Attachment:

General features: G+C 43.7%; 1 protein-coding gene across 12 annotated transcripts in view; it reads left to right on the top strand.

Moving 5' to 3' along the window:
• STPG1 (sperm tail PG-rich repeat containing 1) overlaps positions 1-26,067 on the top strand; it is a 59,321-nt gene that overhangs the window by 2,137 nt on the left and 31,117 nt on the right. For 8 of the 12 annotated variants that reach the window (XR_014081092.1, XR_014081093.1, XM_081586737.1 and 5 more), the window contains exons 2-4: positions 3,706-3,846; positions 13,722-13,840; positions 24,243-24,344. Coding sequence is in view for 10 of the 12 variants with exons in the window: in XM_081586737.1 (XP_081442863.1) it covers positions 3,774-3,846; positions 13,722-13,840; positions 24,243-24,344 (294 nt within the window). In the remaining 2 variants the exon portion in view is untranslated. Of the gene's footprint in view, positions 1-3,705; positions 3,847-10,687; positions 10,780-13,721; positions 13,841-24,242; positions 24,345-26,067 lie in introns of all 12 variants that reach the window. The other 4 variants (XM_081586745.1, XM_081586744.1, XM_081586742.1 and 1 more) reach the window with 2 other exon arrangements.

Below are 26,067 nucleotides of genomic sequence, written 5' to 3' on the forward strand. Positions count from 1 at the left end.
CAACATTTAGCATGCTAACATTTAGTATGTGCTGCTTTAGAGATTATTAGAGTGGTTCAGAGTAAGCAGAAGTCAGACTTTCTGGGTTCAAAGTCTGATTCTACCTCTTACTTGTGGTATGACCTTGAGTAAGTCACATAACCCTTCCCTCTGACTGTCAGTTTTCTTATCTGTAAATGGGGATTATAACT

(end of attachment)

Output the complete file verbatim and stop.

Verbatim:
General features: G+C 43.7%; 1 protein-coding gene across 12 annotated transcripts in view; it reads left to right on the top strand.

Moving 5' to 3' along the window:
• STPG1 (sperm tail PG-rich repeat containing 1) overlaps positions 1-26,067 on the top strand; it is a 59,321-nt gene that overhangs the window by 2,137 nt on the left and 31,117 nt on the right. For 8 of the 12 annotated variants that reach the window (XR_014081092.1, XR_014081093.1, XM_081586737.1 and 5 more), the window contains exons 2-4: positions 3,706-3,846; positions 13,722-13,840; positions 24,243-24,344. Coding sequence is in view for 10 of the 12 variants with exons in the window: in XM_081586737.1 (XP_081442863.1) it covers positions 3,774-3,846; positions 13,722-13,840; positions 24,243-24,344 (294 nt within the window). In the remaining 2 variants the exon portion in view is untranslated. Of the gene's footprint in view, positions 1-3,705; positions 3,847-10,687; positions 10,780-13,721; positions 13,841-24,242; positions 24,345-26,067 lie in introns of all 12 variants that reach the window. The other 4 variants (XM_081586745.1, XM_081586744.1, XM_081586742.1 and 1 more) reach the window with 2 other exon arrangements.

Below are 26,067 nucleotides of genomic sequence, written 5' to 3' on the forward strand. Positions count from 1 at the left end.
CAACATTTAGCATGCTAACATTTAGTATGTGCTGCTTTAGAGATTATTAGAGTGGTTCAGAGTAAGCAGAAGTCAGACTTTCTGGGTTCAAAGTCTGATTCTACCTCTTACTTGTGGTATGACCTTGAGTAAGTCACATAACCCTTCCCTCTGACTGTCAGTTTTCTTATCTGTAAATGGGGATTATAACT